The design of XML was a truly creative effort, and my contribution as co-editor was far from the largest. The idea of well-formedness was originally, however, mine. It never got voted on; I just wrote the terms "validity" and "well-formedness" into the first draft; Michael Sperberg-McQueen demurred briefly, as the term had, for him, some other semantic baggage, but it survived in the absence of other suggestions, and when the draft became public, nobody ever challenged the idea.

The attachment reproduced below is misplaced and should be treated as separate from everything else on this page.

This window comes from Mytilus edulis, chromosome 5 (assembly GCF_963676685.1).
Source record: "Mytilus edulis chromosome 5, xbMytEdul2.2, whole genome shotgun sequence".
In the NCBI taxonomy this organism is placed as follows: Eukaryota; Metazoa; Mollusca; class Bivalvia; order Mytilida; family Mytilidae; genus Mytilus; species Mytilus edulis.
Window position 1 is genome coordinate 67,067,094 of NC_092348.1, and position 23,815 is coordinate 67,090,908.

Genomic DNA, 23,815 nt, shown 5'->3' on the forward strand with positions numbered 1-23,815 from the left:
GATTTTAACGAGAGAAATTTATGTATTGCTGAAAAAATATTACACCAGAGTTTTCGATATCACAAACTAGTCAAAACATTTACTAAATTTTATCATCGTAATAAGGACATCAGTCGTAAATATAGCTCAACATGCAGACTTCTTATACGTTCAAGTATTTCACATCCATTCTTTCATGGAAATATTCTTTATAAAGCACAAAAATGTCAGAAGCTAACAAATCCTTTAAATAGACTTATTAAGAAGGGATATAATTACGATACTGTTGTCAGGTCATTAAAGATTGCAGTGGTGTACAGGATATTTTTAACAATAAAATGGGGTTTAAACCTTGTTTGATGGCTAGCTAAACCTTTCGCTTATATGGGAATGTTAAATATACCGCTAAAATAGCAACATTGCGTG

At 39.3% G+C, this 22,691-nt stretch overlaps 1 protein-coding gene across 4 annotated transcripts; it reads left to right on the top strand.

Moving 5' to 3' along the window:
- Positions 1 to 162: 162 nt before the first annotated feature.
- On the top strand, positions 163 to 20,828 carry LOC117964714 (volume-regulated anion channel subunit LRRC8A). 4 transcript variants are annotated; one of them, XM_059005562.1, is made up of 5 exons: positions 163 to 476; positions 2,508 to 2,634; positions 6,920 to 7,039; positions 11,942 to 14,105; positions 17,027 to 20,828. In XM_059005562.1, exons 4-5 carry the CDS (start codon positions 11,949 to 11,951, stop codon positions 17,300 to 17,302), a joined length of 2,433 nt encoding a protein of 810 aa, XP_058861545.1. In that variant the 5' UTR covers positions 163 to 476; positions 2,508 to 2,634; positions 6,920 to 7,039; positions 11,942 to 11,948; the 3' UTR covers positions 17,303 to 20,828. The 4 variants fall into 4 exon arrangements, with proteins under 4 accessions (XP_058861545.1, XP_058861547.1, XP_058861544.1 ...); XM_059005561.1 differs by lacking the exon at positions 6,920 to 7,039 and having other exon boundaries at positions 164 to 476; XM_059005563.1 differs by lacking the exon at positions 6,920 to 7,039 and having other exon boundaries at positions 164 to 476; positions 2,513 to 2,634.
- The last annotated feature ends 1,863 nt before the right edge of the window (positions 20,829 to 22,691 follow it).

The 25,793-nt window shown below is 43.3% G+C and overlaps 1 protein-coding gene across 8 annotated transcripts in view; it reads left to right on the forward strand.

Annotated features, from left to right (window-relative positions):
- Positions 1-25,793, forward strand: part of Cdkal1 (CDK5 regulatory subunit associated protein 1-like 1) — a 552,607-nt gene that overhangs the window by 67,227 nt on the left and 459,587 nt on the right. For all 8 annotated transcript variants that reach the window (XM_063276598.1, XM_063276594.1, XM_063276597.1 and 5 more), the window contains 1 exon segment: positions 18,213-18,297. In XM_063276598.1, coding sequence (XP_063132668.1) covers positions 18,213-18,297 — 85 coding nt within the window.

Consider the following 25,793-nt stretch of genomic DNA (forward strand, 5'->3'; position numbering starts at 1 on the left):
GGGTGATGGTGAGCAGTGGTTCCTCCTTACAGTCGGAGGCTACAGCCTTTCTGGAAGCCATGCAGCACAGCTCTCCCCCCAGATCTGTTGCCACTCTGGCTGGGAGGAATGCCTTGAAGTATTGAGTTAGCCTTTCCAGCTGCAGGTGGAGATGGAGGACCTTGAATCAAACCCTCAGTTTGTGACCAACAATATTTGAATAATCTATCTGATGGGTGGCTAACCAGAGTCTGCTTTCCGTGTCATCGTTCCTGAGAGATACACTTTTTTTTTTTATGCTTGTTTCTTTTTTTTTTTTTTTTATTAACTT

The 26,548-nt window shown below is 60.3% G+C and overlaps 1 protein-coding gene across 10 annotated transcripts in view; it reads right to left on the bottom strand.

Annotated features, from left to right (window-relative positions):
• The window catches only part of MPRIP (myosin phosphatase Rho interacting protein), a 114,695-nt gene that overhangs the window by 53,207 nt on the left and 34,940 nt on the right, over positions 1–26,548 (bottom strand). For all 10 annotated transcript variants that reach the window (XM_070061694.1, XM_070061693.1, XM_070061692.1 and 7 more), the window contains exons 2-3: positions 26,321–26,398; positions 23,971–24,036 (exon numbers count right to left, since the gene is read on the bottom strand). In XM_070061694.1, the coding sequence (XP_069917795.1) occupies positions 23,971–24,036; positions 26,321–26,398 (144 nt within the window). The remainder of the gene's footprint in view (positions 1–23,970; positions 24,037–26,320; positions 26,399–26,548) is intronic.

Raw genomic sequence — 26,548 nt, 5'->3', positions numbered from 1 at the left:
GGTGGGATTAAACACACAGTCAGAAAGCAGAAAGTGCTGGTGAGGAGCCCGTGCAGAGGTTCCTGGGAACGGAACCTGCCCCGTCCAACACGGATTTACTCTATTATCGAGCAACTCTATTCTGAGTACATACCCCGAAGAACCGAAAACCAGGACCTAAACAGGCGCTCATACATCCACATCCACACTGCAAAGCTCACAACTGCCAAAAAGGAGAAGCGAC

It should be noted that the term "well-formed" does have another meeting in formal mathematical logic; an assertion in formal logic is well-formed if it meets certain grammatical rules; whether it is "true" or not in some framework is another question entirely. I found the analogy very compelling, and nobody else ever thought up a better name.
In SGML, they have adopted the terms "tag-valid" and "type-valid" corresponding respectively to XML's "well-formed" and "valid".
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